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With development of creative solutions, catering to solve actual issues, through harnessing latest technology trends being the aim of new-age entrepreneurship; it becomes imminent that the newbie entrepreneurs seek effective mentorship from industry leaders whose models have actually resulted in the advent of new-gen solutions.
Now, it goes without saying that an effective platform for seeking mentorship is accelerator programs undertaken by leading corporates having now realized the importance of giving back to society. However, with today’s entrepreneurship seeking purely creative (and disruptive technology-driven) models, how can new startups obtain quality mentorship from these accelerator programs?
In a bid to decode applying for accelerator programs, in 2018 with next-gen solutions being the key (the situation now is completely different and offbeat from that of preceding years), Entrepreneur India sought a startup view with respect to obtaining mentorship from accelerator programs.
Iterative and exponential learning are key
“Openness to iteratively learn and unlearn are important,” stresses Rohit Kumar Pandey who is Co-Founder and CEO at SigTuple which leverages data-driven intelligence to make healthcare facilities more accessible and affordable to the vast majority in India.
Now, the notable factor in Pandey’s statement is his emphasis on unlearning; this is tad offbeat considering the fact that the preceding years saw learning (through accelerator programs) seemingly reach a point wherein the ability to differentiate solutions which work from which do not, was not emphasized enough. Now, with the advent of disruptive technology (data analytics, big data, et al), quality emphasis could be laid on micro aspects which actually lead to a robust model; whilst eliminating those micro aspects which do not require emphasis.
“Since accelerators have specialists in multiple areas, it would also be great to formulate your ask and evaluate the symbiotic long-term relationships you could build with the accelerators and their network,” adds Pandey when asked about the prerequisites for applying to startup accelerator programs in 2018.
Choosing the right accelerator program is important
Though a tad underrated, accelerator programs also require evaluation before you select them, just like how they evaluate startups to mentor.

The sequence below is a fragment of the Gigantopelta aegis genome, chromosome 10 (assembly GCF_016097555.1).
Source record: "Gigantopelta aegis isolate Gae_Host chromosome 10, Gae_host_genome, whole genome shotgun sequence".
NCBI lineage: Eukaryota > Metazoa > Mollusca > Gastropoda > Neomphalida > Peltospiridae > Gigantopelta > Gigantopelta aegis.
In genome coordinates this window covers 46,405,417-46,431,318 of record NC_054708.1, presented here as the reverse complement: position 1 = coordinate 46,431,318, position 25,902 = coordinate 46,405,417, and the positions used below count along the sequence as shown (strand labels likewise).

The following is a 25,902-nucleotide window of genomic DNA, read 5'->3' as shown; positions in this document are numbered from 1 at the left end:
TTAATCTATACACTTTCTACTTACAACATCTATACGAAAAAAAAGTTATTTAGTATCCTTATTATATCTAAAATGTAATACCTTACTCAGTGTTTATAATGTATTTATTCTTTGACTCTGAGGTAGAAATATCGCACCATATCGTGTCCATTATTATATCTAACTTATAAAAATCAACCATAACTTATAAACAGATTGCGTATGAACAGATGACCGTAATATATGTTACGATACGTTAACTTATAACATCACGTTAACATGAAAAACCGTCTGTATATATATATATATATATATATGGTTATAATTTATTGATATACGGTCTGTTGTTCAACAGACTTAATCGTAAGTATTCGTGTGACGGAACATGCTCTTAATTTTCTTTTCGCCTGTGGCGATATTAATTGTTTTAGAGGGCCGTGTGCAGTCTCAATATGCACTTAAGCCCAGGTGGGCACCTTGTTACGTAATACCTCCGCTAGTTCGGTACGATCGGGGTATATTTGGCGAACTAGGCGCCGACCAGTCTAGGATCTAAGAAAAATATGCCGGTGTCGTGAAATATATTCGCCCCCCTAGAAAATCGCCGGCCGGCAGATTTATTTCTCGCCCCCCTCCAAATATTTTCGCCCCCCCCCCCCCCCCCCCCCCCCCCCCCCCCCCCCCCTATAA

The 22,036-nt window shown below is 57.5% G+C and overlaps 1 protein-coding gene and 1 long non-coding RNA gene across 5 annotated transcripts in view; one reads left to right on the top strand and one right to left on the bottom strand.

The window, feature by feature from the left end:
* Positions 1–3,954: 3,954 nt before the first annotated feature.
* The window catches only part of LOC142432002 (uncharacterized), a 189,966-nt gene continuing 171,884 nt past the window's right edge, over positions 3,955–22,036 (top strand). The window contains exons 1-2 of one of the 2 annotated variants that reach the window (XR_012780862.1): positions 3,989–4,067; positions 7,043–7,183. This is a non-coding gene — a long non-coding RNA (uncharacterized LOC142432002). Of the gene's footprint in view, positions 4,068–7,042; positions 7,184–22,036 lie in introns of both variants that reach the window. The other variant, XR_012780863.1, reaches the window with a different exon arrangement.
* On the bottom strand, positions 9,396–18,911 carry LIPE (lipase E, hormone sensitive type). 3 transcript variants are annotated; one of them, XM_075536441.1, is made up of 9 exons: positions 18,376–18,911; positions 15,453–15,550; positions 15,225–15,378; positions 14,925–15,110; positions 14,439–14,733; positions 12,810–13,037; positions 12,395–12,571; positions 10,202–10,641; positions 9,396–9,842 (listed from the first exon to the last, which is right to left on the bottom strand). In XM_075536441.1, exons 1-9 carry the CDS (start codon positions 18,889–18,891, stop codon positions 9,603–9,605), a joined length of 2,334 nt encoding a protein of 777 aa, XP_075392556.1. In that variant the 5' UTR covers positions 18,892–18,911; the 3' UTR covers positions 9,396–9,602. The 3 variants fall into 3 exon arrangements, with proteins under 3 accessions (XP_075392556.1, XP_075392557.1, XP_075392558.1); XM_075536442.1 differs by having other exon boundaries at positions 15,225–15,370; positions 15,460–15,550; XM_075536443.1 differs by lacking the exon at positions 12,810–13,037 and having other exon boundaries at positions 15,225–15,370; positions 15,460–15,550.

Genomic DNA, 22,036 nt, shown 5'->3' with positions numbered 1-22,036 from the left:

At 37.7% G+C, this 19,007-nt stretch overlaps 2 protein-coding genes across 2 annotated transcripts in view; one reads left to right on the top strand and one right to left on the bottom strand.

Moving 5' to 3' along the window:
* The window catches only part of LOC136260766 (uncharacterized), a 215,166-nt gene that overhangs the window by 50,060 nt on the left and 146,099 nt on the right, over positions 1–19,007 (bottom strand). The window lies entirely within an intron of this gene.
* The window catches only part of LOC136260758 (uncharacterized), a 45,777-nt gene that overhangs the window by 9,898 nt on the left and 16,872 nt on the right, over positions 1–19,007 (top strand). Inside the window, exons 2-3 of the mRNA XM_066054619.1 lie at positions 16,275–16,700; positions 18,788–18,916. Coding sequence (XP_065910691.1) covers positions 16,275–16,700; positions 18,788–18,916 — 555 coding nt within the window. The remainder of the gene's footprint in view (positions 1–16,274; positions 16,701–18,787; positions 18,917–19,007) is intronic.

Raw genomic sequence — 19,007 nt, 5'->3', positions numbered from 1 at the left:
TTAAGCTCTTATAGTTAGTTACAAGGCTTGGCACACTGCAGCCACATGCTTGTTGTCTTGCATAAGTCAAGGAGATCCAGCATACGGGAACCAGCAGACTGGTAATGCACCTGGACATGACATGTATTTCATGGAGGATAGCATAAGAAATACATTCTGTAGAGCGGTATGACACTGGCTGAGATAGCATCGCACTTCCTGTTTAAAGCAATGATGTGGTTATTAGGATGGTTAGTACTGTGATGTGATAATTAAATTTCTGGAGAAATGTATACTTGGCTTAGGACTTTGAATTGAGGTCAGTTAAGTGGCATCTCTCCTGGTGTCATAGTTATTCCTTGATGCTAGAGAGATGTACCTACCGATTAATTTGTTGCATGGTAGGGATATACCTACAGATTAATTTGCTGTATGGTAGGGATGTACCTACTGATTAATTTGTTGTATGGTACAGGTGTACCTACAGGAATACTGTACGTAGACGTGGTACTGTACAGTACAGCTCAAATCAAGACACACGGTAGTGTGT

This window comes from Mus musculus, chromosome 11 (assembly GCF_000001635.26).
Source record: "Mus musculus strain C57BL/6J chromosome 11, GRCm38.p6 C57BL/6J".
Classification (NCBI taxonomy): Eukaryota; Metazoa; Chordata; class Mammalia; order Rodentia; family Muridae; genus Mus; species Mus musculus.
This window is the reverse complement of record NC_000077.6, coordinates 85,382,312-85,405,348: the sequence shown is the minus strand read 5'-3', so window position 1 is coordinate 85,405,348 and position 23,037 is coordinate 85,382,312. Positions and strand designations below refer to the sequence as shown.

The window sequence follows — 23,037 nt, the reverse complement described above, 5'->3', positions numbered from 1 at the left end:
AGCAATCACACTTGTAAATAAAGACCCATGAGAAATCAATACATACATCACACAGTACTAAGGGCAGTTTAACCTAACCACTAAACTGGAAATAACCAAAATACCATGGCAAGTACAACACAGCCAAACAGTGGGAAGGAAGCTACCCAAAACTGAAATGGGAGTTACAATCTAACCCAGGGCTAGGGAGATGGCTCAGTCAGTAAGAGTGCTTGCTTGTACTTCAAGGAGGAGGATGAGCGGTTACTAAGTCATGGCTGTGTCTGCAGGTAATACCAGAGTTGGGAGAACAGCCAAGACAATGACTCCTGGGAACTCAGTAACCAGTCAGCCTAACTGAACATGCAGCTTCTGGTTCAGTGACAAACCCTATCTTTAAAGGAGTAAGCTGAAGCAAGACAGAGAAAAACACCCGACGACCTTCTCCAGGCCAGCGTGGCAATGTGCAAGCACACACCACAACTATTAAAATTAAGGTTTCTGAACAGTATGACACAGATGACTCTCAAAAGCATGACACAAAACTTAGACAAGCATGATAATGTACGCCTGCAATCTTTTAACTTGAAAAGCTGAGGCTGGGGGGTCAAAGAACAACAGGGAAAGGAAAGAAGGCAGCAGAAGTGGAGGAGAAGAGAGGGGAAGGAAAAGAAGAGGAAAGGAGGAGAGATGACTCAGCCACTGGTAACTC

“Get into an accelerator that resonates with your business idea to enable down the road customer acquisition and GTM strategies,” recommends Abhishek Purohit who is Co-Founder and Vice-President – Partner and Product Strategy at Nanobi Data & Analytics.
Nanobi delivers analytical insights to clients that help them better understand their customers.
At this juncture, it is worth noting that both SigTuple as well as Nanobi Analytics have been accelerated at NetApp through its NetApp Excelerator Program.
“The next step would be to evaluate if the accelerator’s vision aligns with your need,” informs Pandey.
How your technology is evaluated by accelerators?
With technology-driven solutions keenly sought by accelerators today, you should know how these are evaluated.
“It is the age of new technology and advancement. You need put a lot of time and effort evaluating the problem you are solving and market segment for the same,” adds Shwetha Uday who is Regional Business Manager at Anlyz which is a next-gen security product harnessing Artificial Intelligence (AI), Machine Learning (ML); to address cybersecurity needs.
This means that if yours is a venture with strong technology backed by a good USP, and focussed at solving an important problem, then you should potentially stand in good stead to get accelerated.
Echoing the above aspects, Purohit states that it is the ability of a startup to grow and scale along with using technology for problem solving which generally grabs eyeballs of well-known accelerators.
Business models warrant caution
Your business models should be designed with caution even before you apply for modern accelerator programs.
“Focusing on a narrow and important problem is the best way to get the most out of the program,” says Pandey.
“What we seem to be seeing is a sort of commonality between the start-up and the accelerator in terms of business drivers or culture or business models,” adds Purohit.
As far as exact mentoring with respect to technology is concerned, you can rest assured that your core expertise would only be furthered by modern accelerators rather than you getting saturated with multiple elements thereby leading to a potential burnout-like situation.
“As a deep-tech startup, we use the cloud as the heart of our solution. We received mentoring on optimising our cloud costs and solving some of the performance bottlenecks in our scalability,” adds Pandey.
“UX and product architecture are primary areas that we worked on with our mentors at NetApp” informs Purohit.
Article originally posted by entrepreneur.